Several years ago, a family of new owners planted their spatulas at Cheng's Chinese. They're from Fujian, China, a province known not only for its oolong tea but also for its diverse array of fresh fish. Perhaps this familiarity with seafood is why one of the most popular menu items is the lunch buffet's fried shrimp, which careens through a blizzard of rice flour before it briefly hurtles into a hot pan. Chefs also wrap egg rolls, simmer soups from scratch, and make their own dumplings and wontons.
While every dish at ChopStix can be eaten with traditional chop sticks, it isn?t a requirement. The experience is more focused on the flavors in the dishes, from teriyaki-glazed salmon to eggplant in spicy garlic sauce. Chefs tuck veggies and pork into bowls of fried rice and lo mein noodles, and a number of Chefs? Special dishes whip tongues with chili sauce or Hunan-style spices. The chefs also delicately slice strips of salmon, tuna, and eel to make sushi rolls.
Crafting notably delectable frozen treats in small batches, Marble Slab Creamery utilizes ingredients from around the world and fresh dairy from local farms to percolate palates with super-premium ice cream. Just like tax forms, chef-inspired concoctions are prepared on frozen marble slabs to ensure optimal freshness and easy customization. The frozen slab enables expert dippers and mixers to gently incorporate your choice of candies, nuts, and more into the ice cream on the spot. Grab a heaping dish of original flavors ($3.79 for a regular size) such as pumpkin, honey, bubblegum, mango, and amaretto, or opt for the hefty Big Dipper size ($4.89), which comes standard with one mix-in such as cashews or Kit Kat pieces ($0.59 for additional mix-ins). Enjoy your custom creation in a cup or a freshly baked waffle cone, which can also be painted orange to mark off hazardous potholes in living-room floors.
At China 3, chefs use Zabiha hand-cut meats to build a menu of halal Chinese and Indo-Pak dishes. Szechuan style shrimp, broccoli simmered in garlic sauce, and sweet and sour chicken showcase the culinary flavors of the far east. Meanwhile, South Asian classics include goat biryani and kabobs galore, all served with naan cooked in a traditional clay oven.
Since 1946, Norwood's Restaurant and Wine Shop has complemented fresh-caught seafood and aged Angus beef entrees with a well-stocked cache of fine wines and drinks. While basking in spacious dining environs that feature rustic wood architecture, diners cure deep-sea cravings with fish dishes that permit a choice of seven different preparations: salmon fillets dressed in mango-salsa disguises ($20) can have their cover blown by prying forks, and hog snapper might get infused with the sweet slathering of a pineapple chutney ($25). The staff serves fish entrees alongside yukon-gold mashed potatoes and a vegetable medley. Diners on a strict pasta-only diet, or in need of an object soft enough to preclude serious repercussions after throwing it at a vice principal, can enjoy the supple shrimp-and-scallop alfredo ($18.50).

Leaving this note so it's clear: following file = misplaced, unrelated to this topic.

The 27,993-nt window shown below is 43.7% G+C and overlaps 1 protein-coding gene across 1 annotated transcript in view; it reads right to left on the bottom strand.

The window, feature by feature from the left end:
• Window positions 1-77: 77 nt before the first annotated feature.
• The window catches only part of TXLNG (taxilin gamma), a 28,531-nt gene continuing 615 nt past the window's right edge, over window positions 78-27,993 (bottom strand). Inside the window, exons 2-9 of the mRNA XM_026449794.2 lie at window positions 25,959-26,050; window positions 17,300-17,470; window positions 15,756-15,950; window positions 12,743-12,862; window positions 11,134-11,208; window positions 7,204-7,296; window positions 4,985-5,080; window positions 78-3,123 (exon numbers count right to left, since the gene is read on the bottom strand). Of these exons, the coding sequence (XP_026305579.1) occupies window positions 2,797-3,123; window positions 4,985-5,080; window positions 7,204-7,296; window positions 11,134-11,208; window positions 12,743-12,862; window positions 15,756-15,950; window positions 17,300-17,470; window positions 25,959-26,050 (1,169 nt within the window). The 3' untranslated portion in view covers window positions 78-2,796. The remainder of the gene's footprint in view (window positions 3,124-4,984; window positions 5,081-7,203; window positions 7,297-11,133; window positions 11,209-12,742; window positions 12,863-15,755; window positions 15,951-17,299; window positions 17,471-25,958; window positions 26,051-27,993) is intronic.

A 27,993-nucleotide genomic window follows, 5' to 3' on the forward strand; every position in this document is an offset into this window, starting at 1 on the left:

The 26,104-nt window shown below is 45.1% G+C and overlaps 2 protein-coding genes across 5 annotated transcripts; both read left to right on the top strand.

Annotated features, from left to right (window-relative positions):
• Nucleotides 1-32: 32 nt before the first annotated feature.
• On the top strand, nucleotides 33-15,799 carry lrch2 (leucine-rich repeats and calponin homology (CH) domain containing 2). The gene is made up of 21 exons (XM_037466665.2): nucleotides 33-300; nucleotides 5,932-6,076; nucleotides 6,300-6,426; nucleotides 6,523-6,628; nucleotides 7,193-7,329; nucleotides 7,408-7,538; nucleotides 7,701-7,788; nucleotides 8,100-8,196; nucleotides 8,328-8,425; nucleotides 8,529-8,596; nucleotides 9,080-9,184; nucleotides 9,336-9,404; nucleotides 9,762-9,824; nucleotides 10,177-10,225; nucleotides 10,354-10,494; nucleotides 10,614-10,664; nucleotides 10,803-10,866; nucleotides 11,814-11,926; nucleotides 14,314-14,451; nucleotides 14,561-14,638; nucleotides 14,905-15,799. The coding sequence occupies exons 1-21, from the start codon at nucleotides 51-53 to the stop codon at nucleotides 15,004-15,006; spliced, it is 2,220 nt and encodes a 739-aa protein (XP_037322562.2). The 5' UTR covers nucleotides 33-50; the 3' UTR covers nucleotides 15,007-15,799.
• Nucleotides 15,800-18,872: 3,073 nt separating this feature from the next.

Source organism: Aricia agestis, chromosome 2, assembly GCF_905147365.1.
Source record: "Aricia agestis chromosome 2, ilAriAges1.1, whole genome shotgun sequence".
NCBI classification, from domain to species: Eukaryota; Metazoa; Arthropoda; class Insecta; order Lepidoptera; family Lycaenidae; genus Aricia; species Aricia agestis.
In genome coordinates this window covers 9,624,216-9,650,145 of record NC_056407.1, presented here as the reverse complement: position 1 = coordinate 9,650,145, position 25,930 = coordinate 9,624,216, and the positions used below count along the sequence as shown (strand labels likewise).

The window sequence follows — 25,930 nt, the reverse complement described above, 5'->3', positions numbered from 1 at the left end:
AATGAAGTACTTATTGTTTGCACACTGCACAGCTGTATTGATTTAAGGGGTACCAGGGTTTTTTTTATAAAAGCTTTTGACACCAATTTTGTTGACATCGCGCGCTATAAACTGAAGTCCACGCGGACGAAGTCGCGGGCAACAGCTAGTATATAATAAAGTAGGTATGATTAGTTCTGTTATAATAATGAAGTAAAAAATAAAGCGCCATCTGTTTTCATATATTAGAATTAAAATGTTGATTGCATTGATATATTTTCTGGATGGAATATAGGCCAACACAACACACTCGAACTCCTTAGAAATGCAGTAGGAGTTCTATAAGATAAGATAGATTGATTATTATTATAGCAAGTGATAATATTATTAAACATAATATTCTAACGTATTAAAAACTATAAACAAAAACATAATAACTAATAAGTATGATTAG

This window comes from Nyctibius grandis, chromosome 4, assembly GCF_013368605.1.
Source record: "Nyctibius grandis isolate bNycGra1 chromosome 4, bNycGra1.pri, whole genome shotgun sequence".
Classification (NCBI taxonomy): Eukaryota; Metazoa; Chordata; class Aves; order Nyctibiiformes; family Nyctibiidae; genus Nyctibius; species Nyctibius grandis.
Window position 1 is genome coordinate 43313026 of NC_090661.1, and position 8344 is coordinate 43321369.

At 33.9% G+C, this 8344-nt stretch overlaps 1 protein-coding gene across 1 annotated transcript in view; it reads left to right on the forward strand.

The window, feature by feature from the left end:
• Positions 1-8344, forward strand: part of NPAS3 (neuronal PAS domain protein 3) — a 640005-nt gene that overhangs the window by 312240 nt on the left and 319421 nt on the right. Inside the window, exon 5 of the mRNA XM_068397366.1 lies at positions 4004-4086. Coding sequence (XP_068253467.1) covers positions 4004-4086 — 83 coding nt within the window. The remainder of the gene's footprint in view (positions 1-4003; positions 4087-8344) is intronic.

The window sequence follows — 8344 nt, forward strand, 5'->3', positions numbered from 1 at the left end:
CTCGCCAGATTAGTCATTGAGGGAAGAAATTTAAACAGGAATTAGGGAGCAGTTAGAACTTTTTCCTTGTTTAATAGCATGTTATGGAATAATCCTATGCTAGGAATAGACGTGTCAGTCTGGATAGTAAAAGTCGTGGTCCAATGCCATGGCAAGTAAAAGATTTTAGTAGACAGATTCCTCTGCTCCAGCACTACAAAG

Diners at Dolphin View Seafood often sense that they are being watched. The feeling is far from paranoid or unwelcome, however, as the prying eyes belong to seabirds and jumping dolphins. These creatures are common sights in the waters that border the eatery, where open-air seating affords views of their play. Wooden tables stand on the slats of a dock or the sandy expanse of the beach, framed by cloth canopies and hanging plants. In these environs, guests feast on plates of grilled fish, shrimp, and signature sandwiches, such as the Dolphin burger. The menu also features less ocean-centric options, including burgers, chicken entrees, and glasses of salt-free water.
For an even more immersive mix of food and scenery, guests can reserve spots on one of Dolphin View Seafood's dinner and river cruises. Each experience begins with an all-you-can-eat buffet at the open-air pavilion. After dinner, passengers embark by boat through the waterway, marveling at the coastal scenery and wildlife as they sip beer or wine.